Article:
Page 3 of 4
Sam Rockwell has been all over the Tribeca Film Festival, logging supporting parts in A Case of You and Trust Me; A Single Shot brings him front and center, but without any of his customary dance moves. He's quiet and drawling with traces of silver in his hair as John Moon, a trailer-dweller perpetually drifting between work (though he protests that he's never had trouble finding it: he's had lots of jobs) whose wife has recently moved out, taking their young son with her. In the movie's first scene, he stalks a deer in the woods, illegally. Then, even less legally, he fires into some brush and accidentally kills a young woman.
This leads him to a sketchy campsite and some money, which he takes, eventually setting off a Simple Plan-ish chain of rural crime. The movie draws out the ordinary-folks-done-wrong narrative; at first, it seems as if there really aren't enough people around to close in on Moon. But screws do start to turn, and the movie, shot in dark, rich colors, makes you feel them digging in. Rockwell has toned down his showmanship and turned up his small-scale sadness before (as in Snow Angels, another movie with surprising echoes in other Tribeca movies), but his work here is nonetheless an impressive reminder of his range.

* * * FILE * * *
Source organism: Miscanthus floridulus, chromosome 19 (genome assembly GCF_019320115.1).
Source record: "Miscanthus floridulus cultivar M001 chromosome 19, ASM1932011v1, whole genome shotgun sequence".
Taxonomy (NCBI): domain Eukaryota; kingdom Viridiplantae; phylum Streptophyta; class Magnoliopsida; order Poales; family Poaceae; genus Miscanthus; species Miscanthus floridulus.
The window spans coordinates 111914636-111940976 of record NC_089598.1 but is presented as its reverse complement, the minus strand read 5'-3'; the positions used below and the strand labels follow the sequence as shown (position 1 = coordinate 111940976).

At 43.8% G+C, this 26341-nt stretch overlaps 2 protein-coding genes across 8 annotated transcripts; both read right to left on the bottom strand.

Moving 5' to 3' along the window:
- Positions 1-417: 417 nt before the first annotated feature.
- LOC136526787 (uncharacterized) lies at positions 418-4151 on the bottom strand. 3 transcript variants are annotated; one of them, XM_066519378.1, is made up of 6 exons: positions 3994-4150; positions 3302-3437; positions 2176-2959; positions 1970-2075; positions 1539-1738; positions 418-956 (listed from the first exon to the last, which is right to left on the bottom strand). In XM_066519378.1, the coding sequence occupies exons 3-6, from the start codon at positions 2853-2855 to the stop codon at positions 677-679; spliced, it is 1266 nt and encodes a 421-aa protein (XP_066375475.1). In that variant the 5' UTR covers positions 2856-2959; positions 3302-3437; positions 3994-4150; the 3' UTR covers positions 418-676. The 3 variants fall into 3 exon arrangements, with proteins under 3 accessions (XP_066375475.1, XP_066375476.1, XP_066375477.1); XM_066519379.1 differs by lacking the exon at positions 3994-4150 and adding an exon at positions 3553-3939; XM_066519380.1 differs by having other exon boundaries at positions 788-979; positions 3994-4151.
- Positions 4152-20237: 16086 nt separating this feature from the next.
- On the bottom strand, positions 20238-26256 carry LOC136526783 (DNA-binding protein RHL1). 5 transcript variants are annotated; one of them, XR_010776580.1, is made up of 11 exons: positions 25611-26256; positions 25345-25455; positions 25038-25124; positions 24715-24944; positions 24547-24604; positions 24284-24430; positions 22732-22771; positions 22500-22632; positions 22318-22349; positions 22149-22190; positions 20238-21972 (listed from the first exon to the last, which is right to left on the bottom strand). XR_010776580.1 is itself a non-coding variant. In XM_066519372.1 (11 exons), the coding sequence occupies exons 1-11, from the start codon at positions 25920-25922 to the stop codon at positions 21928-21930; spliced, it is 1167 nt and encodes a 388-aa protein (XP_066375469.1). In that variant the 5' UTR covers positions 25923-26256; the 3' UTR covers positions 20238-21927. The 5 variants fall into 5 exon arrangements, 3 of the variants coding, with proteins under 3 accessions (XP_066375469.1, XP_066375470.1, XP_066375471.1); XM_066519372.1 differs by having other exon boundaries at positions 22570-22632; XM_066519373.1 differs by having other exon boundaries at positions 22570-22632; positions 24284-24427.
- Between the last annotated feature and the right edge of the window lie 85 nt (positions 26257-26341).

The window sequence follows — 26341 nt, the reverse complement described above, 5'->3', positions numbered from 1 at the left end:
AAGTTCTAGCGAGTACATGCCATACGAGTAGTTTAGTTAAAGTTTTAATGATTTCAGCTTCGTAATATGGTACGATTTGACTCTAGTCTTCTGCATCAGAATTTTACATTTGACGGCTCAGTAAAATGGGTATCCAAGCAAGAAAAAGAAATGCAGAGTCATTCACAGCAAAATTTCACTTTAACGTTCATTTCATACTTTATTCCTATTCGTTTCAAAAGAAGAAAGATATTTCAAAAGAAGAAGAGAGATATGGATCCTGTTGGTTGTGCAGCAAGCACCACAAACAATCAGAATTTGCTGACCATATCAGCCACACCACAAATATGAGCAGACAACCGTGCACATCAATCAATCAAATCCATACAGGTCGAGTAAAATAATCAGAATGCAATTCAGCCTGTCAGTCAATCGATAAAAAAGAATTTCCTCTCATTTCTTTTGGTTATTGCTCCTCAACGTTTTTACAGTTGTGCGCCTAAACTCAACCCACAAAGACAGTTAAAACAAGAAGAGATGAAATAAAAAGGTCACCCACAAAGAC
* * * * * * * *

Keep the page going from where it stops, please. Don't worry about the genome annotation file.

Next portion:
I can't assess the movie's backwoods-town portraiture—not just because I'm a snobby NYC writer, but also because I'm not sure what it's actually portraying. The novel it's based on is set in upstate New York, which squares with some stray dialogue about Cortland, but the movie was shot in Canada, and most of the characters speak with accents that sound distinctly southern (don't get me wrong: upstate has its hillbillies, and some distinctive accents—but not quite this pronounced, in my experience). It's also hard to tell whether the movie is set 10 or 20 years ago, or if William H. Macy's suits (as a cheap lawyer) and everyone's lack of a cell phone is just supposed to be sociological or whatever. I admire A Single Shot's spare approach to noir, but I'm not sure it earns its tortured-metaphor ending. Jesse Hassenger
Screens tonight, Saturday and Sunday. More info here.